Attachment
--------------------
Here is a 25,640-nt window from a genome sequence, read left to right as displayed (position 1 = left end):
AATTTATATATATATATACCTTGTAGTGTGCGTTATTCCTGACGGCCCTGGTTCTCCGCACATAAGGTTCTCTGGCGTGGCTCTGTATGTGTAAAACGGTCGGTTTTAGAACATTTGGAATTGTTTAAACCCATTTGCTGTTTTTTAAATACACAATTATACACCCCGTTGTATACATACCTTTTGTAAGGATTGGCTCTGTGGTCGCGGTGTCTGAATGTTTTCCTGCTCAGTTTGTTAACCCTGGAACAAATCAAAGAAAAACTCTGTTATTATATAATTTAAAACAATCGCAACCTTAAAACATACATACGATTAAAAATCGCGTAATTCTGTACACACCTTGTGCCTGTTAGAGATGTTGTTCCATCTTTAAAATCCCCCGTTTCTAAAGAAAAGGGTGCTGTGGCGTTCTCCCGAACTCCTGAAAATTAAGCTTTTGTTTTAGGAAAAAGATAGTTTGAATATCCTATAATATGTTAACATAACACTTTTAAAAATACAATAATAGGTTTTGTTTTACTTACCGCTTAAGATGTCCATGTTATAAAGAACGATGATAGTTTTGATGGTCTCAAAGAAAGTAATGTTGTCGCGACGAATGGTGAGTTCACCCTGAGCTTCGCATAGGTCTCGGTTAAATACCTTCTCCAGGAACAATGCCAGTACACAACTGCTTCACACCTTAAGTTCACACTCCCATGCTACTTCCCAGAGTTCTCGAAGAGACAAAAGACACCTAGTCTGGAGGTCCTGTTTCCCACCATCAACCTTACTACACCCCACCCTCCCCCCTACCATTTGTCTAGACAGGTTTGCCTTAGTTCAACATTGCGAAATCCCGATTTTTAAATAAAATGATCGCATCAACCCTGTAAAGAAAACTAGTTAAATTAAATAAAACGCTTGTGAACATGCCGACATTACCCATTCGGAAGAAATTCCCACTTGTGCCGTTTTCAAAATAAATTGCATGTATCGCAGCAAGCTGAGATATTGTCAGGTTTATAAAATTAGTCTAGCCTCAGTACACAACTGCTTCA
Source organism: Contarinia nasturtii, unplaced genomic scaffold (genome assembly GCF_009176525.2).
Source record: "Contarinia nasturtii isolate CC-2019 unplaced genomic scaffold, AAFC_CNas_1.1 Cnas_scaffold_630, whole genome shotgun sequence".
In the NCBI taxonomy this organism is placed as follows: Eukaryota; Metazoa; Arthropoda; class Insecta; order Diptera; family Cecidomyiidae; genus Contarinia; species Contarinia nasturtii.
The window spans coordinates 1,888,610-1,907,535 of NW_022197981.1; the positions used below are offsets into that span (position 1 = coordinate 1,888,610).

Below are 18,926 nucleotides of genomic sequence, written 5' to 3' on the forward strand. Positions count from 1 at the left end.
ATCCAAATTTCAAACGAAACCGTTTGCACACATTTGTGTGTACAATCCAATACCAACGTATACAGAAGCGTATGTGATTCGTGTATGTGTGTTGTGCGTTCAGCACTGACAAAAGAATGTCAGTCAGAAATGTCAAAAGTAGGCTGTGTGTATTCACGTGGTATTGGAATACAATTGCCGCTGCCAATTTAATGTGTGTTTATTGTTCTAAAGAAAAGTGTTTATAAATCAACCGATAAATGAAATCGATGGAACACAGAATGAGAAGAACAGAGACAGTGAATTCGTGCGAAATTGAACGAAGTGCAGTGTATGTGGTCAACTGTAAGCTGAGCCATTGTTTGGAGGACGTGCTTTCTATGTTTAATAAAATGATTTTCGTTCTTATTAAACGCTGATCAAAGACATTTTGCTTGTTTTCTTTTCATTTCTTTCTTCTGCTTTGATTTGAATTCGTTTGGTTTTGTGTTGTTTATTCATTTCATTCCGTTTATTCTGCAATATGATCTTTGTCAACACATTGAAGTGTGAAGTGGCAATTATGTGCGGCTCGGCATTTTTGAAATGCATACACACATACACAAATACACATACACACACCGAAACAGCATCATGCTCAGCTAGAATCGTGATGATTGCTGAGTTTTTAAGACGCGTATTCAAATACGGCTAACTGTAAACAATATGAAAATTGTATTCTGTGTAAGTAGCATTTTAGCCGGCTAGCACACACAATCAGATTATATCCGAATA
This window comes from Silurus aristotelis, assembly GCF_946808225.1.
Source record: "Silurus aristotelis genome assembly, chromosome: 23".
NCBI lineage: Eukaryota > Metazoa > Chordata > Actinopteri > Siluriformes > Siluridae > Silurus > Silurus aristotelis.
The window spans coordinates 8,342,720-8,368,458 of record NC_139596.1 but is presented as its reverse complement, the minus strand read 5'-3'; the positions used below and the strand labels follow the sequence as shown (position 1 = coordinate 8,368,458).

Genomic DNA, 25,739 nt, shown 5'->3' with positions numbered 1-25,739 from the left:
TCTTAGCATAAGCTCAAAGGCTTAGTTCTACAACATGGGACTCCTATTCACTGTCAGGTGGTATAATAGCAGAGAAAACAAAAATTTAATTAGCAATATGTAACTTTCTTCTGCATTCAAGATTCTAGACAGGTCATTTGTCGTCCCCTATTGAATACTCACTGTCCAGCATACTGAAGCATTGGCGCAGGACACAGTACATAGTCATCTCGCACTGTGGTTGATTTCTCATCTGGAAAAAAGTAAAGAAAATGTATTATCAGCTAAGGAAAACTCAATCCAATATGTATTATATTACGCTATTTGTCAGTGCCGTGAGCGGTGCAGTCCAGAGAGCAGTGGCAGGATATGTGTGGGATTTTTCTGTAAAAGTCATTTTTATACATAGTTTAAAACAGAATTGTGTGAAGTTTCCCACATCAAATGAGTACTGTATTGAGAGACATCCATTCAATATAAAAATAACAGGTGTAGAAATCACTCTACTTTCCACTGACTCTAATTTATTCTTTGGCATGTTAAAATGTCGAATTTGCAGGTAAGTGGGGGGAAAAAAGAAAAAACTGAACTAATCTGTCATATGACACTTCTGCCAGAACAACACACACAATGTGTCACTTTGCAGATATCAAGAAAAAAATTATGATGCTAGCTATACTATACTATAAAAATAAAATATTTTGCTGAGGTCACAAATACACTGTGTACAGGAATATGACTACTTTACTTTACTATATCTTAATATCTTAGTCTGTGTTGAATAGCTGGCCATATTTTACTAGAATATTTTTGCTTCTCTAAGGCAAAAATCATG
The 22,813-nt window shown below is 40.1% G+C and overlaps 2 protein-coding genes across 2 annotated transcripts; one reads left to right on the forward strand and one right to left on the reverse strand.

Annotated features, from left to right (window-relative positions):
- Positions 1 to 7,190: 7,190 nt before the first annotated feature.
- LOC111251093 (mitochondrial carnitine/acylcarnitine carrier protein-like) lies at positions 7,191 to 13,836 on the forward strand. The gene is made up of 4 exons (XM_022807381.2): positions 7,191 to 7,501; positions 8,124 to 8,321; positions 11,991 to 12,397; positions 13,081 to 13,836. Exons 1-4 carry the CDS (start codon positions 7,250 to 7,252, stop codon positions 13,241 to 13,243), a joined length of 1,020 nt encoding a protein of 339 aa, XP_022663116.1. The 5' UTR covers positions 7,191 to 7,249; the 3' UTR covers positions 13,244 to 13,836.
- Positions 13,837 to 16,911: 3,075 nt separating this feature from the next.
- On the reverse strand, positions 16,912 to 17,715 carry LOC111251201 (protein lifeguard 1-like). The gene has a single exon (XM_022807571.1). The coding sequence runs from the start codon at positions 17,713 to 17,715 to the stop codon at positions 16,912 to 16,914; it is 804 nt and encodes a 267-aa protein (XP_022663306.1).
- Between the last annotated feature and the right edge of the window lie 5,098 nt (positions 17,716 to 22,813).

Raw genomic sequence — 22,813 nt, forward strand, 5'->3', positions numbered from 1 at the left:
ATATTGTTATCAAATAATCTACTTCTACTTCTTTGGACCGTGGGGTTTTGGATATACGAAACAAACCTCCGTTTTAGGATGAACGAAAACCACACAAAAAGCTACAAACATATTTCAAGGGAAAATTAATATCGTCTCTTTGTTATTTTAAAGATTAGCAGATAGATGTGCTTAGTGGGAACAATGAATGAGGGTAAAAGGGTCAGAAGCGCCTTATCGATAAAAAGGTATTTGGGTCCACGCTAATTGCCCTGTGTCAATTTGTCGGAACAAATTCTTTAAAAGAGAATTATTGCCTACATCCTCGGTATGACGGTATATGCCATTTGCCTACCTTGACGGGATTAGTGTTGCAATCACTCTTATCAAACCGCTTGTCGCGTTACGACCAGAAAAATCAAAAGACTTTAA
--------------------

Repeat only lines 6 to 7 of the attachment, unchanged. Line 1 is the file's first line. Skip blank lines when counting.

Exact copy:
The window spans coordinates 1,888,610-1,907,535 of NW_022197981.1; the positions used below are offsets into that span (position 1 = coordinate 1,888,610).

Below are 18,926 nucleotides of genomic sequence, written 5' to 3' on the forward strand. Positions count from 1 at the left end.